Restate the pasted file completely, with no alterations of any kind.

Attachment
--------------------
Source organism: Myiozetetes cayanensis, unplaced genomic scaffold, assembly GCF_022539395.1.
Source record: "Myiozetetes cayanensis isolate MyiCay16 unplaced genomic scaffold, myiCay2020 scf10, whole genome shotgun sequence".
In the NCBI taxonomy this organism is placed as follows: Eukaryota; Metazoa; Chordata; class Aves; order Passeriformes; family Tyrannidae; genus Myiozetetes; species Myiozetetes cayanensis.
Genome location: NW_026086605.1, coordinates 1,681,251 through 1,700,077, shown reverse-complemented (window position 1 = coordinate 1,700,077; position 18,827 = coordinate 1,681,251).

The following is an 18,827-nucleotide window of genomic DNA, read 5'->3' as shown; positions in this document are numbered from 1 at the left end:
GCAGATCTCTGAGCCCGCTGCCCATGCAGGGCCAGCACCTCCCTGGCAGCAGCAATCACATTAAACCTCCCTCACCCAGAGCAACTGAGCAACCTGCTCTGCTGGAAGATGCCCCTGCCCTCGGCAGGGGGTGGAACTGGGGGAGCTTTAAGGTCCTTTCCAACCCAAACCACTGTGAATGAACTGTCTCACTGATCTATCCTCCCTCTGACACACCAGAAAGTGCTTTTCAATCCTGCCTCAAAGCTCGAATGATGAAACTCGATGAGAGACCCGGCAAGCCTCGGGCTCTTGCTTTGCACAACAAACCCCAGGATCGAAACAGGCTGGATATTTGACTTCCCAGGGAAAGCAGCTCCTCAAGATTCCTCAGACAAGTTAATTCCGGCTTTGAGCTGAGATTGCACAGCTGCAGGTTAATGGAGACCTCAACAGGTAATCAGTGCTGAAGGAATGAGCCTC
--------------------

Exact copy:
Source organism: Myiozetetes cayanensis, unplaced genomic scaffold, assembly GCF_022539395.1.
Source record: "Myiozetetes cayanensis isolate MyiCay16 unplaced genomic scaffold, myiCay2020 scf10, whole genome shotgun sequence".
In the NCBI taxonomy this organism is placed as follows: Eukaryota; Metazoa; Chordata; class Aves; order Passeriformes; family Tyrannidae; genus Myiozetetes; species Myiozetetes cayanensis.
Genome location: NW_026086605.1, coordinates 1,681,251 through 1,700,077, shown reverse-complemented (window position 1 = coordinate 1,700,077; position 18,827 = coordinate 1,681,251).

The following is an 18,827-nucleotide window of genomic DNA, read 5'->3' as shown; positions in this document are numbered from 1 at the left end:
GCAGATCTCTGAGCCCGCTGCCCATGCAGGGCCAGCACCTCCCTGGCAGCAGCAATCACATTAAACCTCCCTCACCCAGAGCAACTGAGCAACCTGCTCTGCTGGAAGATGCCCCTGCCCTCGGCAGGGGGTGGAACTGGGGGAGCTTTAAGGTCCTTTCCAACCCAAACCACTGTGAATGAACTGTCTCACTGATCTATCCTCCCTCTGACACACCAGAAAGTGCTTTTCAATCCTGCCTCAAAGCTCGAATGATGAAACTCGATGAGAGACCCGGCAAGCCTCGGGCTCTTGCTTTGCACAACAAACCCCAGGATCGAAACAGGCTGGATATTTGACTTCCCAGGGAAAGCAGCTCCTCAAGATTCCTCAGACAAGTTAATTCCGGCTTTGAGCTGAGATTGCACAGCTGCAGGTTAATGGAGACCTCAACAGGTAATCAGTGCTGAAGGAATGAGCCTC